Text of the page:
Peter Rhodes on similar TV characters, dry reservoirs and cameras trapping the ungodly

The reservoirs drain across southern England and Whitehall is considering imposing a hosepipe ban. Shouldn't this happen the other way around?

Is it Thursday?
Is it Thursday?

Britain is a big and bustling country with a population of almost 70 million and the month of July was utterly bizarre and exceptional. So what are the odds that, during the month, at least one poor devil got sunburn, sunstroke, Covid-19 and monkey pox?

Many years ago a Woolworth manager showed me his store spy cameras for detecting shoplifters. Back in those days, the primitive cameras simply looked, filmed and recorded. The clever stuff, what we would now call the software, was in the brains of the staff using the kit who had been trained to spot repeat offenders and the tell-tale behaviour of people about to steal goods. A good operator could spot shoplifters the moment they entered the place.

Fast forward a few decades and face-recognition surveillance cameras can record and analyse more faces than ever but they are, in principle, no more sinister than one of those old-time camera operators quietly telling colleagues: “He's a wrong 'un, watch him.”

So I'm not too horrified at the latest face-recognition systems, controversially installed in dozens of Co-op stores which have been denounced as “Orwellian” by some activists. Critics say the cameras will treat innocent people as criminals and might even prevent people from buying feed. Co-op says the technology will help protect their staff from a nationwide spate of physical attacks and abuse. On this one, in line with common sense and family tradition, I'm with the Co-op.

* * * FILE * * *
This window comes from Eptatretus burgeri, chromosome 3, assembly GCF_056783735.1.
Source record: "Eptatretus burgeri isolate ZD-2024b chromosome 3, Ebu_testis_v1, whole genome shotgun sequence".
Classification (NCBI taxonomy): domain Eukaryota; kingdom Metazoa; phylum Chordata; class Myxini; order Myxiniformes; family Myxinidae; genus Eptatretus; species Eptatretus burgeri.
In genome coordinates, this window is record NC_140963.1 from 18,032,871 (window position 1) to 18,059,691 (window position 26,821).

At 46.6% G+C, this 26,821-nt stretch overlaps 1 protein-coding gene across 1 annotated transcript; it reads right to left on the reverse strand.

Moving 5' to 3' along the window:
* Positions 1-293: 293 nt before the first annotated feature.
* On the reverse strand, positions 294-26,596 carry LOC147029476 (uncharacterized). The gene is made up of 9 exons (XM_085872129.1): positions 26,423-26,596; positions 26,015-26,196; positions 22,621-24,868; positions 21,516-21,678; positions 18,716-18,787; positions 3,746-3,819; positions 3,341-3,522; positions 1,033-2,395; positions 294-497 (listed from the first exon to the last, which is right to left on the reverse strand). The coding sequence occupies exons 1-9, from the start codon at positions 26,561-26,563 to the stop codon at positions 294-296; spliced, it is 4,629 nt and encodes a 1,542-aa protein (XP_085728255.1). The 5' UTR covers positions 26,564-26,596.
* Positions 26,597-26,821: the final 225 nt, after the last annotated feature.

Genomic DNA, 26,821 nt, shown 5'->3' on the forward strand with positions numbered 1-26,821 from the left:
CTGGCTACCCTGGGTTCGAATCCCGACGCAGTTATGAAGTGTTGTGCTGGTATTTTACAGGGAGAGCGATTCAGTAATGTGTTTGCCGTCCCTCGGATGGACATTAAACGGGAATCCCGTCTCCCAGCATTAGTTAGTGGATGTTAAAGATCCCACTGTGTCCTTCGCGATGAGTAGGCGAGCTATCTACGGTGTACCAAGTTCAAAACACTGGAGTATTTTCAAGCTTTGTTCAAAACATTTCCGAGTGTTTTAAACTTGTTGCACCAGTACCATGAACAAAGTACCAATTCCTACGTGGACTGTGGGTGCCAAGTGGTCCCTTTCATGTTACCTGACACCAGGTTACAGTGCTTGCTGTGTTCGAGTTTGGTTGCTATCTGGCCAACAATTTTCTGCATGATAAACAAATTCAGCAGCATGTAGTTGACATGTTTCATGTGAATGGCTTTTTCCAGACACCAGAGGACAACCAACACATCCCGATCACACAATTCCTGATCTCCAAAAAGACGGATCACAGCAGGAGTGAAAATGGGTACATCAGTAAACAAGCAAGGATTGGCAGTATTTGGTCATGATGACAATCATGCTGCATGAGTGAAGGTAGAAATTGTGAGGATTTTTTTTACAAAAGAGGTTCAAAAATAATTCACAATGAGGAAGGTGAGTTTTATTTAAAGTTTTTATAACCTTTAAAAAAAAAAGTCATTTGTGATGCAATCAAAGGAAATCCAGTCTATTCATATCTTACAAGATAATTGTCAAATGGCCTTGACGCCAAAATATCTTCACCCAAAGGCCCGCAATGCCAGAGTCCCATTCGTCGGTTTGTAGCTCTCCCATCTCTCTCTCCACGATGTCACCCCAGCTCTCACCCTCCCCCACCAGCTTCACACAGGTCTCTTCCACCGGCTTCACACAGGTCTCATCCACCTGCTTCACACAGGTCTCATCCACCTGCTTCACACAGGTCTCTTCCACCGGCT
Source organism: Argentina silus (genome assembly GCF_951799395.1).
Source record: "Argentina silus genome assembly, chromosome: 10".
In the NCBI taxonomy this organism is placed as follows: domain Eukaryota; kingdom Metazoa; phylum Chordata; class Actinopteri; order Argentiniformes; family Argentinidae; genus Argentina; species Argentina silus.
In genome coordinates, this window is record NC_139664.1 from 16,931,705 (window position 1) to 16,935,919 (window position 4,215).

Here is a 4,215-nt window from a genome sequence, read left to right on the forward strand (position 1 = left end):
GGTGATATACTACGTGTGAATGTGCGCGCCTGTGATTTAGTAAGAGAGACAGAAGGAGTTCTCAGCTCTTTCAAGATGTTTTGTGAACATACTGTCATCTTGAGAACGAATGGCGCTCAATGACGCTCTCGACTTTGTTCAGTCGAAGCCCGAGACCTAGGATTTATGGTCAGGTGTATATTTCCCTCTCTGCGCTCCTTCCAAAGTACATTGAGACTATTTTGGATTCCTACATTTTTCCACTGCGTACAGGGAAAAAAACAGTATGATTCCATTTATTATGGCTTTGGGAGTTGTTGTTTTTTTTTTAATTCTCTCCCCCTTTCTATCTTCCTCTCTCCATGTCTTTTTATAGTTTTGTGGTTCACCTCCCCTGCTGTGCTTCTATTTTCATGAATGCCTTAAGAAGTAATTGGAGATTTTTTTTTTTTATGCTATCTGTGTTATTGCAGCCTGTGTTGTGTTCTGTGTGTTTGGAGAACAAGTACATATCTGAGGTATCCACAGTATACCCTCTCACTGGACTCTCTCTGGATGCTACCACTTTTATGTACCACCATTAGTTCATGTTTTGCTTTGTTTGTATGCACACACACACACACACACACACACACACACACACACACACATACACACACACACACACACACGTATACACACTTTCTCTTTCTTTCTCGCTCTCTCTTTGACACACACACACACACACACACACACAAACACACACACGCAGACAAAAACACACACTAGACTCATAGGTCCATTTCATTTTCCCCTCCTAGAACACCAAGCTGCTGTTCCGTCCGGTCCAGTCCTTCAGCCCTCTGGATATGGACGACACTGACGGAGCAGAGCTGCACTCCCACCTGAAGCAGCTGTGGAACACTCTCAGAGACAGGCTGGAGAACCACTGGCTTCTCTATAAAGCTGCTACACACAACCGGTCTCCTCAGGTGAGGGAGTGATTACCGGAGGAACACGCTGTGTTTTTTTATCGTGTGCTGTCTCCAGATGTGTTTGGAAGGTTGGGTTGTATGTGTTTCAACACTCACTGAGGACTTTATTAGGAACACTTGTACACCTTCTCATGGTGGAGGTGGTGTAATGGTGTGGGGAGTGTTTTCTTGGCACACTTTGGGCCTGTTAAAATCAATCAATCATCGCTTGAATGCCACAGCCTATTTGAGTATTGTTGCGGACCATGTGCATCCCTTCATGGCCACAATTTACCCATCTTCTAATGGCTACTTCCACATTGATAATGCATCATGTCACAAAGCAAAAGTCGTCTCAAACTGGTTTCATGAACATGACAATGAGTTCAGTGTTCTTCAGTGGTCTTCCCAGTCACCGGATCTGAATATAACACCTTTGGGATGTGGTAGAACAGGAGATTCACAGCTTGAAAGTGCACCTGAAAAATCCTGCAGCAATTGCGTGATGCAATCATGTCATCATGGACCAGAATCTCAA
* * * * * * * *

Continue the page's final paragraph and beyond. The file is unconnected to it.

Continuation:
What a difference a week makes. Last week in Endeavour (ITV) Roger Allam was a crime-buster trying to talk-down a murderer on the roof of a tall university building in Oxford. This week in Murder in Provence (ITV) Roger Allam was a crime-buster trying to talk-down a murderer on the roof of a tall university building in Aix.

But if Allam's characters of Inspector Fred Thursday and Judge Antoine Verlaque seem remarkably similar, spare a thought for his partner's mother, Florence, played by Patricia Hodge who is virtually a carbon copy of her pushy-mother character in Miranda (BBC). Such fun.

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